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Korokī Te Rata Mahuta Tāwhiao Pōtatau Te Wherowhero (16 June 1906 – 18 May 1966) was the fifth Māori King. He was the elder son of the fourth Māori King, Te Rata Mahuta, and Te Uranga Matai of the Ngāti Korokī tribe. He was named Korokī after the ancestor of his mother's tribe.
|Reign||8 October 1933 – 18 May 1966|
|Coronation||8 October 1933|
|Born||Korokī Te Rata Mahuta Tāwhiao Pōtatau Te Wherowhero|
16 June 1906
|Died||18 May 1966 (aged 59)|
|Spouse||Te Atairangikaahu Hērangi|
|Mother||Te Uranga Matai|
Korokī had a relationship with Te Paea Raihe, probably in the 1920s, and they had two daughters. In about 1930 Te Puea Herangi arranged for him to marry her niece Te Atairangikaahu, the daughter of her brother Wanakore Herangi. Te Atairangikaahu had a daughter, Piki, born in 1931. They adopted a son, Robert Mahuta, in 1939. Korokī and his family lived at Waahi.
Korokī's father died on 1 October 1933, when Korokī was just 24. He was chosen to succeed his father as king and accepted reluctantly. He was crowned on 8 October 1933, the day of his father's funeral.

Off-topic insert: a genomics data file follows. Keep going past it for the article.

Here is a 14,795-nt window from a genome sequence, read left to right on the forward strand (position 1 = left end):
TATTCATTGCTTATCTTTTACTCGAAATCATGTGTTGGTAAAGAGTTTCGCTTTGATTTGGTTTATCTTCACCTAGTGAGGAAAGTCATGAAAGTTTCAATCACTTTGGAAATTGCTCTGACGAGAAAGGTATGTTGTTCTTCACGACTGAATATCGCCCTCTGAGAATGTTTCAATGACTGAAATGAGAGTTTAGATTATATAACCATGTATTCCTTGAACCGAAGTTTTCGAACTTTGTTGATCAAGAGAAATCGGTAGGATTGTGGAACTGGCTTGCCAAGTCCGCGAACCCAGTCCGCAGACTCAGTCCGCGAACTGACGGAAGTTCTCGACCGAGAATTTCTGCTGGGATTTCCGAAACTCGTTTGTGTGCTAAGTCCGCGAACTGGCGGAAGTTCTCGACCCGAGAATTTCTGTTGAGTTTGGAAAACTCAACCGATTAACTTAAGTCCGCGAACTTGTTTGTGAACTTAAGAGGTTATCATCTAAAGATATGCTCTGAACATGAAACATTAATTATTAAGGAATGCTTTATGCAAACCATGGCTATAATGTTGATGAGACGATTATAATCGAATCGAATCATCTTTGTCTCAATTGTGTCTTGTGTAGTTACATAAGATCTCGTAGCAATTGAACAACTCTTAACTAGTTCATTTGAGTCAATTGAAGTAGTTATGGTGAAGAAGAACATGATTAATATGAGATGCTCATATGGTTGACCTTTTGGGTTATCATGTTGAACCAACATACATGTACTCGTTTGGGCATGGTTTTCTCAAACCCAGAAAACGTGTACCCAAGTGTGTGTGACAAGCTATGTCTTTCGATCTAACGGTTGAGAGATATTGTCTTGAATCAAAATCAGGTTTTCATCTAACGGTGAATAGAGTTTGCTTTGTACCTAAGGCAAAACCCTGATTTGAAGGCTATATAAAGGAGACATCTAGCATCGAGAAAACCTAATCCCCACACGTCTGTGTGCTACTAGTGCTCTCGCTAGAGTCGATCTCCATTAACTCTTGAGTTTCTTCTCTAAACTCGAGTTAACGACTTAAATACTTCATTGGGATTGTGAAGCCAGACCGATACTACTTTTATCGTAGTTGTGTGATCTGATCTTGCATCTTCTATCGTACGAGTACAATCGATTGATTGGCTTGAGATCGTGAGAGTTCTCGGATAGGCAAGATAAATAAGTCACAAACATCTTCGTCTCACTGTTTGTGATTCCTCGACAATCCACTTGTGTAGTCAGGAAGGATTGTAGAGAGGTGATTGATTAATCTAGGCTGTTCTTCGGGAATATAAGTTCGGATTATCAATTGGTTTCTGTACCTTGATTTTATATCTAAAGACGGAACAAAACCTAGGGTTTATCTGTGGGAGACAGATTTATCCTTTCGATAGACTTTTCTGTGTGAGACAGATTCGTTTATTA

In his first few years as king, he was closely supervised by his father's brothers Tumate and Tonga Mahuta, and Haunui Tawhiao, brother of his grandfather King Mahuta. Two of his main confidants and supporters were Pei Te Hurinui Jones and Piri Poutapu. On 30 December 1953 he received Queen Elizabeth II when she called at his official residence at Tūrangawaewae marae at Ngaruawahia during the coronation tour.
He died at Ngaruawahia on 18 May 1966 and was buried on Mount Taupiri on 23 May. He was succeeded by Piki, who was given her mother's name of Te Atairangikaahu at her coronation.
- Ballara, Angela. "Koroki Te Rata Mahuta Tawhiao Potatau Te Wherowhero 1908/1909? - 1966". Dictionary of New Zealand Biography. Ministry for Culture and Heritage. Retrieved 4 April 2011.
- Ballara, Angela (1 September 2010). "Te Rata Mahuta Potatau Te Wherowhero". Dictionary of New Zealand Biography. Ministry for Culture and Heritage. Retrieved 13 May 2012.
| Māori King
1933 – 1966